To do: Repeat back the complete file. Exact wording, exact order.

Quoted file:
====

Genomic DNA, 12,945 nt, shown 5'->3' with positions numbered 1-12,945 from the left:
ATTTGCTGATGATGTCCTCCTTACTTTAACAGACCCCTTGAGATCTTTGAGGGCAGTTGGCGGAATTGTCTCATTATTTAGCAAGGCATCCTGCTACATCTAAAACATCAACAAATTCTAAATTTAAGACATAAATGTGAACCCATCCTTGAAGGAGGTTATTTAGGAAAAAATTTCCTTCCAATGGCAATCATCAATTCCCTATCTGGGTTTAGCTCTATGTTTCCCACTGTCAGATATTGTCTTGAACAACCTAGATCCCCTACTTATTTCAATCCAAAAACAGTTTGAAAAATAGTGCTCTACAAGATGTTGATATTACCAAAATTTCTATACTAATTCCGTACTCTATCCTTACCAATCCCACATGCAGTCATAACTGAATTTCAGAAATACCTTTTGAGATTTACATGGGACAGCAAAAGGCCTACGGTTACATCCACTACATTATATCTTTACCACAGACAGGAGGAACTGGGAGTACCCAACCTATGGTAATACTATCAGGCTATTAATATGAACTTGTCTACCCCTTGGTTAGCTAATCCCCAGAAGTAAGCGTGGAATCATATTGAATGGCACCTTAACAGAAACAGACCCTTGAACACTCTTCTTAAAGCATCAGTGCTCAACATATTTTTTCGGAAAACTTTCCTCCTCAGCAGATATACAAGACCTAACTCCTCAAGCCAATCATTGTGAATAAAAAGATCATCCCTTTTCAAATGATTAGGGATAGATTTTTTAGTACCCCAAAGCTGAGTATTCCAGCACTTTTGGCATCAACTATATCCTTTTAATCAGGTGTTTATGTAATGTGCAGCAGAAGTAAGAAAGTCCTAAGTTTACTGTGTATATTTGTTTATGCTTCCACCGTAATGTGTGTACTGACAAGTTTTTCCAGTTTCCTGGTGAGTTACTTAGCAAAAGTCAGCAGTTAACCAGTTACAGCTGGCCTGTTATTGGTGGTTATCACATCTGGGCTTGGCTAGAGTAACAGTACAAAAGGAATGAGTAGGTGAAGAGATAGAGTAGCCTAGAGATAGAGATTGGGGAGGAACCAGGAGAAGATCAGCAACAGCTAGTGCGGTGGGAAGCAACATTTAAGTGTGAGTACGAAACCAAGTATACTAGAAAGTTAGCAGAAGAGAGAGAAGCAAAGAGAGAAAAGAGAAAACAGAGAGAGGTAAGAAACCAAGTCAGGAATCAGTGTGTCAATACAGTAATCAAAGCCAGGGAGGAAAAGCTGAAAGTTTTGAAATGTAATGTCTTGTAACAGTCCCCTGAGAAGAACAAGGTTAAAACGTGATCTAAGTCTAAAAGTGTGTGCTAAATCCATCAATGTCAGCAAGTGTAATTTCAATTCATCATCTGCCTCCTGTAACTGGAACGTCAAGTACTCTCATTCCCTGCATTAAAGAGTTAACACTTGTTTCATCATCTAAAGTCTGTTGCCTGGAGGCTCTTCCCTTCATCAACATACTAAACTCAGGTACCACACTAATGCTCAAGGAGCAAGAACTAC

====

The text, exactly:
Genomic DNA, 12,945 nt, shown 5'->3' with positions numbered 1-12,945 from the left:
ATTTGCTGATGATGTCCTCCTTACTTTAACAGACCCCTTGAGATCTTTGAGGGCAGTTGGCGGAATTGTCTCATTATTTAGCAAGGCATCCTGCTACATCTAAAACATCAACAAATTCTAAATTTAAGACATAAATGTGAACCCATCCTTGAAGGAGGTTATTTAGGAAAAAATTTCCTTCCAATGGCAATCATCAATTCCCTATCTGGGTTTAGCTCTATGTTTCCCACTGTCAGATATTGTCTTGAACAACCTAGATCCCCTACTTATTTCAATCCAAAAACAGTTTGAAAAATAGTGCTCTACAAGATGTTGATATTACCAAAATTTCTATACTAATTCCGTACTCTATCCTTACCAATCCCACATGCAGTCATAACTGAATTTCAGAAATACCTTTTGAGATTTACATGGGACAGCAAAAGGCCTACGGTTACATCCACTACATTATATCTTTACCACAGACAGGAGGAACTGGGAGTACCCAACCTATGGTAATACTATCAGGCTATTAATATGAACTTGTCTACCCCTTGGTTAGCTAATCCCCAGAAGTAAGCGTGGAATCATATTGAATGGCACCTTAACAGAAACAGACCCTTGAACACTCTTCTTAAAGCATCAGTGCTCAACATATTTTTTCGGAAAACTTTCCTCCTCAGCAGATATACAAGACCTAACTCCTCAAGCCAATCATTGTGAATAAAAAGATCATCCCTTTTCAAATGATTAGGGATAGATTTTTTAGTACCCCAAAGCTGAGTATTCCAGCACTTTTGGCATCAACTATATCCTTTTAATCAGGTGTTTATGTAATGTGCAGCAGAAGTAAGAAAGTCCTAAGTTTACTGTGTATATTTGTTTATGCTTCCACCGTAATGTGTGTACTGACAAGTTTTTCCAGTTTCCTGGTGAGTTACTTAGCAAAAGTCAGCAGTTAACCAGTTACAGCTGGCCTGTTATTGGTGGTTATCACATCTGGGCTTGGCTAGAGTAACAGTACAAAAGGAATGAGTAGGTGAAGAGATAGAGTAGCCTAGAGATAGAGATTGGGGAGGAACCAGGAGAAGATCAGCAACAGCTAGTGCGGTGGGAAGCAACATTTAAGTGTGAGTACGAAACCAAGTATACTAGAAAGTTAGCAGAAGAGAGAGAAGCAAAGAGAGAAAAGAGAAAACAGAGAGAGGTAAGAAACCAAGTCAGGAATCAGTGTGTCAATACAGTAATCAAAGCCAGGGAGGAAAAGCTGAAAGTTTTGAAATGTAATGTCTTGTAACAGTCCCCTGAGAAGAACAAGGTTAAAACGTGATCTAAGTCTAAAAGTGTGTGCTAAATCCATCAATGTCAGCAAGTGTAATTTCAATTCATCATCTGCCTCCTGTAACTGGAACGTCAAGTACTCTCATTCCCTGCATTAAAGAGTTAACACTTGTTTCATCATCTAAAGTCTGTTGCCTGGAGGCTCTTCCCTTCATCAACATACTAAACTCAGGTACCACACTAATGCTCAAGGAGCAAGAACTAC